28 1. Preparatory material
Remark 1.1.20. One can interpret conditional expectation as a type of
orthogonal projection; see, for instance, [Ta2009, §2.8]. But we will not
use this perspective in this course. Just as conditioning on an event and its
complement can be viewed as the probabilistic analogue of the law of the
excluded middle, conditioning on a discrete random variable can be viewed
as the probabilistic analogue of dividing into finitely or countably many
cases. For instance, one could condition on the outcome Y {1, 2, 3, 4, 5, 6}
of a six-sided die, thus conditioning the underlying sample space into six
separate subspaces. If the die is fair, then the unconditional statistics of a
random variable or event would be an unweighted average of the conditional
statistics of the six conditioned subspaces; if the die is weighted, one would
take a weighted average instead.
Example 1.1.21. Let X1,X2 be iid signed Bernoulli random variables,
and let Y := X1 + X2, thus Y is a discrete random variable taking values in
−2, 0, +2 (with probability 1/4, 1/2, 1/4, respectively). Then X1 remains a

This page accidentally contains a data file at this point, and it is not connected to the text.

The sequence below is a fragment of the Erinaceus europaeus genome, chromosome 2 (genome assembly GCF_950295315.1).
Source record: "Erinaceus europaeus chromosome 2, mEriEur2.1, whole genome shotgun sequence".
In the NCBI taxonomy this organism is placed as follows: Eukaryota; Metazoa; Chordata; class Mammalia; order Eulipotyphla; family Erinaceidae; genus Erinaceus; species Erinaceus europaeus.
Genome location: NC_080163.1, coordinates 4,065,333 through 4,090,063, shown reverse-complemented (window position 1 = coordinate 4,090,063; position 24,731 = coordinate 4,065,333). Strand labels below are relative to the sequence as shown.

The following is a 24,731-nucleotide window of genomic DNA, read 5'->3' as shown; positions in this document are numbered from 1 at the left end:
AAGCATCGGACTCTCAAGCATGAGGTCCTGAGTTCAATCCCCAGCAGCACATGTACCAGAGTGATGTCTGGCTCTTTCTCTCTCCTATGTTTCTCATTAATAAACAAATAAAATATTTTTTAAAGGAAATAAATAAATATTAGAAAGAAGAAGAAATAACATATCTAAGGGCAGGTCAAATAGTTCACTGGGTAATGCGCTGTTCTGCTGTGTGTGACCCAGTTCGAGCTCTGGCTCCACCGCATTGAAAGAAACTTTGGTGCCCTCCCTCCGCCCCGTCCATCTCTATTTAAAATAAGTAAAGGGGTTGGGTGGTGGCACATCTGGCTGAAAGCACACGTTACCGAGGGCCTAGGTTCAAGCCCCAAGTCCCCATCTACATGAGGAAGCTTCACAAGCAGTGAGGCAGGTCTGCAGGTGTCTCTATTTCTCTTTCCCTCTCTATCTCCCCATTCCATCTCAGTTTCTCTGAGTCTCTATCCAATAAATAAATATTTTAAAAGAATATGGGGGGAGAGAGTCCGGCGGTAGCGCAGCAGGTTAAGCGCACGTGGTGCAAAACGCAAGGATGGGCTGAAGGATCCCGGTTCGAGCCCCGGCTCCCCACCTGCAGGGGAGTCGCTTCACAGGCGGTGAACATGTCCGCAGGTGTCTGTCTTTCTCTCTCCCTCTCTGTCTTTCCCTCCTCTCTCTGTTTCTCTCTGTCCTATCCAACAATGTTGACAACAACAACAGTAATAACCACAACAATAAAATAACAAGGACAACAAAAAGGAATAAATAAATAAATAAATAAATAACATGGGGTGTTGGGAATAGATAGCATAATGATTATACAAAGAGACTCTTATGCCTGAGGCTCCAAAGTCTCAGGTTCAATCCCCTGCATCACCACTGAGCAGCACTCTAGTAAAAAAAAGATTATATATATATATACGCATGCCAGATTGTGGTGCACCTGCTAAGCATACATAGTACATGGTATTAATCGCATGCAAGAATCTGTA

signed Bernoulli random variable when conditioned to Y = 0, but becomes
the deterministic variable +1 when conditioned to Y = +2, and similarly
becomes the deterministic variable −1 when conditioned to Y = −2. As a
consequence, the conditional expectation E(X1|Y ) is equal to 0 when Y = 0,
+1 when Y = +2, and −1 when Y = −2; thus E(X1|Y ) = Y/2. Similarly,
E(X2|Y ) = Y/2; summing and using the linearity of conditional expectation
we obtain the obvious identity E(Y |Y ) = Y .
If X, Y are independent, then (X|Y = y) X for all y (with the con-
vention that those y for which P(Y = y) = 0 are ignored), which implies, in
particular (for absolutely integrable X), that
E(X|Y ) = E(X)
(so in this case the conditional expectation is a deterministic quantity).
Example 1.1.22. Let X, Y be bounded scalar random variables (not nec-
essarily independent), with Y discrete. Then we have
E(XY ) = E(E(XY |Y )) = E(Y E(X|Y ))
where the latter equality holds since Y clearly becomes deterministic after
conditioning on Y .
We will also need to condition with respect to continuous random vari-
ables (this is the probabilistic analogue of dividing into a potentially un-
countable number of cases). To do this formally, we need to proceed a little
differently from the discrete case, introducing the notion of a disintegration
of the underlying sample space.
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